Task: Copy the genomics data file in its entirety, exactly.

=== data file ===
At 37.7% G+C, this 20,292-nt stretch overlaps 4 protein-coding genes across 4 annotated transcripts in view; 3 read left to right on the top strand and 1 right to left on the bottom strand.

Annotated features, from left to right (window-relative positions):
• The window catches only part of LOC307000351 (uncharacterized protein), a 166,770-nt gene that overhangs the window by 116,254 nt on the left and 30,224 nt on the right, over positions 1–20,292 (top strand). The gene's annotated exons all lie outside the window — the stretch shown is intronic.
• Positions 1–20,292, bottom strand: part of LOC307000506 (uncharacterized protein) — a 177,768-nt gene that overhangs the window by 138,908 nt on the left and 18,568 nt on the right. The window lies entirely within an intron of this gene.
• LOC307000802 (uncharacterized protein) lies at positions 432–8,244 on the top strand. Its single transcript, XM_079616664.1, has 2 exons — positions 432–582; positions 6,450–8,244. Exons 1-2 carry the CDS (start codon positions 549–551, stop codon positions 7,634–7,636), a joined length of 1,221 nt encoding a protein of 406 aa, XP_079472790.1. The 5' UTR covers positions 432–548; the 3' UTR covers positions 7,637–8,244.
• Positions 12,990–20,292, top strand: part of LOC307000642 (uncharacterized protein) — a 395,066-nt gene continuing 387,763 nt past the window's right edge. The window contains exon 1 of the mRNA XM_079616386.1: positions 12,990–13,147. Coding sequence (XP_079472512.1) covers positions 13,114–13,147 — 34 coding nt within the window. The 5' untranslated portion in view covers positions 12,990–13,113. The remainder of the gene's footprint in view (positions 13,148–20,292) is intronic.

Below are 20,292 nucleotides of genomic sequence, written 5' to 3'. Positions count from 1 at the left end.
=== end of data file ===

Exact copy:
At 37.7% G+C, this 20,292-nt stretch overlaps 4 protein-coding genes across 4 annotated transcripts in view; 3 read left to right on the top strand and 1 right to left on the bottom strand.

Annotated features, from left to right (window-relative positions):
• The window catches only part of LOC307000351 (uncharacterized protein), a 166,770-nt gene that overhangs the window by 116,254 nt on the left and 30,224 nt on the right, over positions 1–20,292 (top strand). The gene's annotated exons all lie outside the window — the stretch shown is intronic.
• Positions 1–20,292, bottom strand: part of LOC307000506 (uncharacterized protein) — a 177,768-nt gene that overhangs the window by 138,908 nt on the left and 18,568 nt on the right. The window lies entirely within an intron of this gene.
• LOC307000802 (uncharacterized protein) lies at positions 432–8,244 on the top strand. Its single transcript, XM_079616664.1, has 2 exons — positions 432–582; positions 6,450–8,244. Exons 1-2 carry the CDS (start codon positions 549–551, stop codon positions 7,634–7,636), a joined length of 1,221 nt encoding a protein of 406 aa, XP_079472790.1. The 5' UTR covers positions 432–548; the 3' UTR covers positions 7,637–8,244.
• Positions 12,990–20,292, top strand: part of LOC307000642 (uncharacterized protein) — a 395,066-nt gene continuing 387,763 nt past the window's right edge. The window contains exon 1 of the mRNA XM_079616386.1: positions 12,990–13,147. Coding sequence (XP_079472512.1) covers positions 13,114–13,147 — 34 coding nt within the window. The 5' untranslated portion in view covers positions 12,990–13,113. The remainder of the gene's footprint in view (positions 13,148–20,292) is intronic.

Below are 20,292 nucleotides of genomic sequence, written 5' to 3'. Positions count from 1 at the left end.